More than simply an architectural biography of a city: this book shows Chicago to have an important role as a catalyst for international development and pinpoints its remarkable influence around the world.
Chicago has long captured the global imagination as a place of tall, shining buildings rising from the fog, the playground for many of architecture’s greats—from Mies van der Rohe to Frank Lloyd Wright—and a surprising epicenter for modern construction and building techniques. In this beautifully illustrated volume, Alexander Eisenschmidt and Jonathan Mekinda have brought together a diverse pool of curators, artists, architects, historians, critics, and theorists to produce a multifarious portrait of the “Second City.”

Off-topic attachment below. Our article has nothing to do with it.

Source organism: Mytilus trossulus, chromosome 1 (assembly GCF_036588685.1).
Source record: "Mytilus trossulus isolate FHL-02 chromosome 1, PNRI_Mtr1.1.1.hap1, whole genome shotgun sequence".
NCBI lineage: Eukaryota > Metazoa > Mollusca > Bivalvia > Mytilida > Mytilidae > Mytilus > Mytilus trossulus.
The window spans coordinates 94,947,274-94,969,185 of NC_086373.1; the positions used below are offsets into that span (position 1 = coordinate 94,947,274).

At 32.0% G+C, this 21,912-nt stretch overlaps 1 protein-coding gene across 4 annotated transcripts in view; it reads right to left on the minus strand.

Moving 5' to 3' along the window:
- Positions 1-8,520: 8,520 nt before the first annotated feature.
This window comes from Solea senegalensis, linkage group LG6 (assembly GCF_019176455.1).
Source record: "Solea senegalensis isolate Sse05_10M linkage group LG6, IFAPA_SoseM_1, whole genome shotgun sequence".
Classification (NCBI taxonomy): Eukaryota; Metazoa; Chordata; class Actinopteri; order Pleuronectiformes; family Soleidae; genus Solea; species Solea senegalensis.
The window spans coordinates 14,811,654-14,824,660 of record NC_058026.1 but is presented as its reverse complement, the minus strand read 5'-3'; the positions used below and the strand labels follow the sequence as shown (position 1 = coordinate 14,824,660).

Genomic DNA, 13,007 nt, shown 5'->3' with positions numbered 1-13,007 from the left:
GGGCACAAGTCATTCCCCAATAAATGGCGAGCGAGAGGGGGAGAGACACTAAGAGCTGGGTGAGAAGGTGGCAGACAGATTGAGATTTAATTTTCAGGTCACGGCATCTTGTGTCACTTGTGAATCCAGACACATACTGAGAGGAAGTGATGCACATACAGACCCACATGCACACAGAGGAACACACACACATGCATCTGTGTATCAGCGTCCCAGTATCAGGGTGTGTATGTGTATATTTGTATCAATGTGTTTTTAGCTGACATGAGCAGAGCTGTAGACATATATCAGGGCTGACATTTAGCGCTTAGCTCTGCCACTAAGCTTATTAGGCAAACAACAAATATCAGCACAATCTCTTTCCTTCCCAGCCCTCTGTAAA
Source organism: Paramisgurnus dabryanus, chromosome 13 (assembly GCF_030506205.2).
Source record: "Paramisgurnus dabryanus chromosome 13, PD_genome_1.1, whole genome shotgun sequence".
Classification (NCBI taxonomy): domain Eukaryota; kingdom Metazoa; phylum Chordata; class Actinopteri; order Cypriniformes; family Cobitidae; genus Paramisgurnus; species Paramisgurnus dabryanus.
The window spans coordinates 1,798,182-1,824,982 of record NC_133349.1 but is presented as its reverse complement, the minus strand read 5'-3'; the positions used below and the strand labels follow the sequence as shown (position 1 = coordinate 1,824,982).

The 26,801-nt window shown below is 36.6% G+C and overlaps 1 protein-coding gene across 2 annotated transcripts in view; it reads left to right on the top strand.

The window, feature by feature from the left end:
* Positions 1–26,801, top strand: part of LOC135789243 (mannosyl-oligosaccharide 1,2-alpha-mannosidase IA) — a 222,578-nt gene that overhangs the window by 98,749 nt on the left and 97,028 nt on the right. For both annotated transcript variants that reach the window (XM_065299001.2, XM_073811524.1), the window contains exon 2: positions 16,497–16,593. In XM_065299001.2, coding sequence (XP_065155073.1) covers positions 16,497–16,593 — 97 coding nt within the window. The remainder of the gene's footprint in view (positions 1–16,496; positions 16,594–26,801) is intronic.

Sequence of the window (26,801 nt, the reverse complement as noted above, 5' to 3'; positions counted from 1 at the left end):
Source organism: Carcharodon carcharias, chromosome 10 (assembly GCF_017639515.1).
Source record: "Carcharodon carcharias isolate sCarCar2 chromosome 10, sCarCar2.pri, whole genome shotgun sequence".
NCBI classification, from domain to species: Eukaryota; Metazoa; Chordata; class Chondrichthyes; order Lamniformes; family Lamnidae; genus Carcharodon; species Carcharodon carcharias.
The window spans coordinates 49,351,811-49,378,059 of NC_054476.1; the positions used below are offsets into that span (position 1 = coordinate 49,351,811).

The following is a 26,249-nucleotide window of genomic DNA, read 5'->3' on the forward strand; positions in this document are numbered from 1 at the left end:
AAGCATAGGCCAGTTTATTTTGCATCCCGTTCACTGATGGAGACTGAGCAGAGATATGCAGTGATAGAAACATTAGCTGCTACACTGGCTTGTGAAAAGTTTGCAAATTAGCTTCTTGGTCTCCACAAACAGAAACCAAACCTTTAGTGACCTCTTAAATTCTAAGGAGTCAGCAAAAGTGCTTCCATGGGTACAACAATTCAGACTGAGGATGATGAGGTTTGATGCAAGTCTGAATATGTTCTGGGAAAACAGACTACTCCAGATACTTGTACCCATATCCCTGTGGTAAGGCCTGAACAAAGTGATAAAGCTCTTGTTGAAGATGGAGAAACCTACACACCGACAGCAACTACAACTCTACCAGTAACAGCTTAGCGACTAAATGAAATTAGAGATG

Looking as far back as the Auditorium Building of 1889 and the 1909 Plan of Chicago, Chicagoisms is remarkable for the breadth of its topics and the depth of its essays. From more abstract ventures like tracking the boom-and-bust cycle of Chicago’s commitment to architecture and the influence of the Chicago grid system on Mies van der Rohe, to more straightforward studies of the “Americanization” of Berlin, the editors have chosen essays that convey the complex and varied history and culture of Chicago’s architecture. More than simply an architectural biography of the city, the book shows Chicago to have an important role as a catalyst for international developments and debates.